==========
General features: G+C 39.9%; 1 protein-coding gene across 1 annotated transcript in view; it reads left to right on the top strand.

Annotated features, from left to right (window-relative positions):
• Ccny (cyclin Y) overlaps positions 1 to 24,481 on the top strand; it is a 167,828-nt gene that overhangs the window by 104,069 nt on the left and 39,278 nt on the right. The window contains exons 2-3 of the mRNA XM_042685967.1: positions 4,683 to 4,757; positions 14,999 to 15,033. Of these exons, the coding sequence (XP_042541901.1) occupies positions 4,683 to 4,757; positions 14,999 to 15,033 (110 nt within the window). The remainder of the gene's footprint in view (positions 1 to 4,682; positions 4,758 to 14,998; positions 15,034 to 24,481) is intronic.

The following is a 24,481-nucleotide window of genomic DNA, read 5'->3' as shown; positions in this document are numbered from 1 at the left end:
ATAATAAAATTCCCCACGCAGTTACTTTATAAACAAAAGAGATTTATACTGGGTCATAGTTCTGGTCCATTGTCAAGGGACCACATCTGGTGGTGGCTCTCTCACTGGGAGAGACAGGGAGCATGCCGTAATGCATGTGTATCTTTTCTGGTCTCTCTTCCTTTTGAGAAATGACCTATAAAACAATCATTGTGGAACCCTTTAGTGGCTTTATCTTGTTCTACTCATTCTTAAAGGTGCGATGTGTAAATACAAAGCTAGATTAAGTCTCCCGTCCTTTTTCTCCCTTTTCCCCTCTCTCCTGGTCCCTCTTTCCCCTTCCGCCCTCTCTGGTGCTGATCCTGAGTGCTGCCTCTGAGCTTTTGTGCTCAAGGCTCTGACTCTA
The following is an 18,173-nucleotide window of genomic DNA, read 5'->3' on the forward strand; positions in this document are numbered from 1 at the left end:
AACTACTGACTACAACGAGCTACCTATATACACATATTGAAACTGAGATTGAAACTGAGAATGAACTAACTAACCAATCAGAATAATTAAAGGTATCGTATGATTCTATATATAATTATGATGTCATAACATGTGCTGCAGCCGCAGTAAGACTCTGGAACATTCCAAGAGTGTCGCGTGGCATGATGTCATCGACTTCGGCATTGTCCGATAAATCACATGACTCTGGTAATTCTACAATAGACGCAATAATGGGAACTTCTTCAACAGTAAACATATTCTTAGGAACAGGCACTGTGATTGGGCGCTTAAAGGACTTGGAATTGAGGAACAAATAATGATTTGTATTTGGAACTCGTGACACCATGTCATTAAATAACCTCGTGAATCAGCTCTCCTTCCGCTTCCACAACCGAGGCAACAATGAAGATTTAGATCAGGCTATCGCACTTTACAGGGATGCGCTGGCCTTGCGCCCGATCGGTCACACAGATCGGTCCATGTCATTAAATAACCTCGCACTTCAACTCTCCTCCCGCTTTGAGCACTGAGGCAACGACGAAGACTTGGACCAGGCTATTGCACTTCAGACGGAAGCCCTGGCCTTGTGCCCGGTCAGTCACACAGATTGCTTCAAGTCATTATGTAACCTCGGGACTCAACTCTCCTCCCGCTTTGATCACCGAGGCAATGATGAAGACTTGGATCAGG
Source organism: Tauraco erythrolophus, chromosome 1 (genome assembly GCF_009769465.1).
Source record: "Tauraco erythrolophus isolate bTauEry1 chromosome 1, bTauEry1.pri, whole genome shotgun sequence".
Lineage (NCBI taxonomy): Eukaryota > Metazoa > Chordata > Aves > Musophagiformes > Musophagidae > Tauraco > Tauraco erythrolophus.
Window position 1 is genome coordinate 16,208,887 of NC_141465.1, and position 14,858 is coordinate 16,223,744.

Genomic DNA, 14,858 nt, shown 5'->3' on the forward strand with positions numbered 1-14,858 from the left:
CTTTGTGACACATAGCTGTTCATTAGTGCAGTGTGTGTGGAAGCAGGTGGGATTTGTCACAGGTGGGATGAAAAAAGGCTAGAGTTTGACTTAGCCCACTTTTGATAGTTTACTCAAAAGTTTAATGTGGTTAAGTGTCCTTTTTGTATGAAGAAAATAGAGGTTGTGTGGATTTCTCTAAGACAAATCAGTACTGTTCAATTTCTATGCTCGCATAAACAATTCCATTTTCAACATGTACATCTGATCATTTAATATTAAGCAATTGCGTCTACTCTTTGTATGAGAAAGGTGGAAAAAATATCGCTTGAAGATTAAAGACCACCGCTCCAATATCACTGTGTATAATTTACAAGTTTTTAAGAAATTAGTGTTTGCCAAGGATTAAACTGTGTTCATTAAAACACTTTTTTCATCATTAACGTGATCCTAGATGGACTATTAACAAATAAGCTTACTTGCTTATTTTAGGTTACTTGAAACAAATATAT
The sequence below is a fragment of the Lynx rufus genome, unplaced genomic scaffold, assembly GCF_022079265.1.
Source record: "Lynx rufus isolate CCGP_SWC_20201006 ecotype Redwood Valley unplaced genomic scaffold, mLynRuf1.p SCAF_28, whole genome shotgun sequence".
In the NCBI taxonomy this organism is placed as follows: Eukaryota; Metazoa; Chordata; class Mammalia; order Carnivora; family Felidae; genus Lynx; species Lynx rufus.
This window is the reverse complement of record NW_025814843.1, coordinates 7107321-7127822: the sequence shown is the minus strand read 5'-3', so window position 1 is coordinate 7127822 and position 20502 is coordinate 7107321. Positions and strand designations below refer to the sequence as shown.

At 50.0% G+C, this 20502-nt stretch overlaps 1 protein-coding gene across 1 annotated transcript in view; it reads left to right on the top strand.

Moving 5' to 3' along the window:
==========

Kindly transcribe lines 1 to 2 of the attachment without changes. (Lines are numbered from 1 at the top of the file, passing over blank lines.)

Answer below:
General features: G+C 39.9%; 1 protein-coding gene across 1 annotated transcript in view; it reads left to right on the top strand.

Annotated features, from left to right (window-relative positions):